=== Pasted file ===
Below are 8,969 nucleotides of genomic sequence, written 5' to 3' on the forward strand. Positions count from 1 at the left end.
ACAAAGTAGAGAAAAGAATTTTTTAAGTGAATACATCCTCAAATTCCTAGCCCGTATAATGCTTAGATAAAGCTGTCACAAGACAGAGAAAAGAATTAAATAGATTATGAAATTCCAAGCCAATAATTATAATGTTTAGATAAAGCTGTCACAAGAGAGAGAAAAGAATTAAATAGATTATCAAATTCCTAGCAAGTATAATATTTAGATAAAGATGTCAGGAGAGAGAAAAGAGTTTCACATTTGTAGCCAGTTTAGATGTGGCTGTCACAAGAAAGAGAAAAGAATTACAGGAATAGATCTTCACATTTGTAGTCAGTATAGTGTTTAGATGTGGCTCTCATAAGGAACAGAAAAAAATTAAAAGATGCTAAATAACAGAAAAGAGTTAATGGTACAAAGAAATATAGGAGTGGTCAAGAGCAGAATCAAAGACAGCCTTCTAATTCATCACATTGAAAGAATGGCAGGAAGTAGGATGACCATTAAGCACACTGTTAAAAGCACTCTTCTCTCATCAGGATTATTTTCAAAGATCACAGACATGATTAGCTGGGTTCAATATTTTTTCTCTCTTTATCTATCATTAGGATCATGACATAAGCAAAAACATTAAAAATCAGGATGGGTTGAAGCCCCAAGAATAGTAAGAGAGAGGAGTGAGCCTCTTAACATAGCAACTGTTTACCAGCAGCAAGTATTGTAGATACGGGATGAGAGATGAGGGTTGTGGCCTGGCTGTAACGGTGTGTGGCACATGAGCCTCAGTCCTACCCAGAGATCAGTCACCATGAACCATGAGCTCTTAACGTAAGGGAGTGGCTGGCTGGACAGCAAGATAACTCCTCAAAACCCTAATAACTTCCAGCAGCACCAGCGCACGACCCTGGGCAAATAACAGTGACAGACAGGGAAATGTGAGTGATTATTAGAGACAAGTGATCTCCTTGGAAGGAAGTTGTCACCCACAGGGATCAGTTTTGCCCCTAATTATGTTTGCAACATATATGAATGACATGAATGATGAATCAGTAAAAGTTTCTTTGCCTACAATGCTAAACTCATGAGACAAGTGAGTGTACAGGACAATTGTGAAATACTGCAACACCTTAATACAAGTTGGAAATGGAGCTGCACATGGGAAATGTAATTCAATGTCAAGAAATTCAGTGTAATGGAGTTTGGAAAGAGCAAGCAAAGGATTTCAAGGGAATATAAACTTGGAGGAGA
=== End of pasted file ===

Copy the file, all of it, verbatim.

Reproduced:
Below are 8,969 nucleotides of genomic sequence, written 5' to 3' on the forward strand. Positions count from 1 at the left end.
ACAAAGTAGAGAAAAGAATTTTTTAAGTGAATACATCCTCAAATTCCTAGCCCGTATAATGCTTAGATAAAGCTGTCACAAGACAGAGAAAAGAATTAAATAGATTATGAAATTCCAAGCCAATAATTATAATGTTTAGATAAAGCTGTCACAAGAGAGAGAAAAGAATTAAATAGATTATCAAATTCCTAGCAAGTATAATATTTAGATAAAGATGTCAGGAGAGAGAAAAGAGTTTCACATTTGTAGCCAGTTTAGATGTGGCTGTCACAAGAAAGAGAAAAGAATTACAGGAATAGATCTTCACATTTGTAGTCAGTATAGTGTTTAGATGTGGCTCTCATAAGGAACAGAAAAAAATTAAAAGATGCTAAATAACAGAAAAGAGTTAATGGTACAAAGAAATATAGGAGTGGTCAAGAGCAGAATCAAAGACAGCCTTCTAATTCATCACATTGAAAGAATGGCAGGAAGTAGGATGACCATTAAGCACACTGTTAAAAGCACTCTTCTCTCATCAGGATTATTTTCAAAGATCACAGACATGATTAGCTGGGTTCAATATTTTTTCTCTCTTTATCTATCATTAGGATCATGACATAAGCAAAAACATTAAAAATCAGGATGGGTTGAAGCCCCAAGAATAGTAAGAGAGAGGAGTGAGCCTCTTAACATAGCAACTGTTTACCAGCAGCAAGTATTGTAGATACGGGATGAGAGATGAGGGTTGTGGCCTGGCTGTAACGGTGTGTGGCACATGAGCCTCAGTCCTACCCAGAGATCAGTCACCATGAACCATGAGCTCTTAACGTAAGGGAGTGGCTGGCTGGACAGCAAGATAACTCCTCAAAACCCTAATAACTTCCAGCAGCACCAGCGCACGACCCTGGGCAAATAACAGTGACAGACAGGGAAATGTGAGTGATTATTAGAGACAAGTGATCTCCTTGGAAGGAAGTTGTCACCCACAGGGATCAGTTTTGCCCCTAATTATGTTTGCAACATATATGAATGACATGAATGATGAATCAGTAAAAGTTTCTTTGCCTACAATGCTAAACTCATGAGACAAGTGAGTGTACAGGACAATTGTGAAATACTGCAACACCTTAATACAAGTTGGAAATGGAGCTGCACATGGGAAATGTAATTCAATGTCAAGAAATTCAGTGTAATGGAGTTTGGAAAGAGCAAGCAAAGGATTTCAAGGGAATATAAACTTGGAGGAGA